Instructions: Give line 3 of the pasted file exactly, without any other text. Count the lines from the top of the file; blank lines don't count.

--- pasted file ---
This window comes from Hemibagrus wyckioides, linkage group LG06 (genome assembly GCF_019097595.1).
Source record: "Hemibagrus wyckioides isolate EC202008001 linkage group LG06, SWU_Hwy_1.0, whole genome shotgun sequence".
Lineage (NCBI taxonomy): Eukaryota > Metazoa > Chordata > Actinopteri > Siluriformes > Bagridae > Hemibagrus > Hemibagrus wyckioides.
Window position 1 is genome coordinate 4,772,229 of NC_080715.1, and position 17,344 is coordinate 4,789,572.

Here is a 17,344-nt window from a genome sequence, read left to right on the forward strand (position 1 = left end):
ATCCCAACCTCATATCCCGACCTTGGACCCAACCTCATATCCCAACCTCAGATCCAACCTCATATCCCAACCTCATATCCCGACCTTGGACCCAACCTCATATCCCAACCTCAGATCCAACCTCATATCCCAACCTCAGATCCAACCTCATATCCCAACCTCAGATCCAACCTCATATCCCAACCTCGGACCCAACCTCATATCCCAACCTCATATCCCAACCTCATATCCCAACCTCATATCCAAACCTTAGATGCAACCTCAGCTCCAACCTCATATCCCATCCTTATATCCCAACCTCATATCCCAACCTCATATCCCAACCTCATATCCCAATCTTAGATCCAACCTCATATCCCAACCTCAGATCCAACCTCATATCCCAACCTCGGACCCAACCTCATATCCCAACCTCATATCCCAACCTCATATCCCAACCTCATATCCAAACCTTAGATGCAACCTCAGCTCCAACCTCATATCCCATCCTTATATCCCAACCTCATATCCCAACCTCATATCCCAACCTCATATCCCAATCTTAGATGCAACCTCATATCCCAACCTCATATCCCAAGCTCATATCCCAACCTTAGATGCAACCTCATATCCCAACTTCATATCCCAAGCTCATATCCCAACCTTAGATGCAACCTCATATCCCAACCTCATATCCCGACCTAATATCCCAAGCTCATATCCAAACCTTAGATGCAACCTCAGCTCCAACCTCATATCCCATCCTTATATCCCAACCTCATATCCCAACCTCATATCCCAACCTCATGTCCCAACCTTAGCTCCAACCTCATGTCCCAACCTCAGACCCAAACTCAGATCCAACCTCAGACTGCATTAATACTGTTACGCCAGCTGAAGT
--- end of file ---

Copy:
Lineage (NCBI taxonomy): Eukaryota > Metazoa > Chordata > Actinopteri > Siluriformes > Bagridae > Hemibagrus > Hemibagrus wyckioides.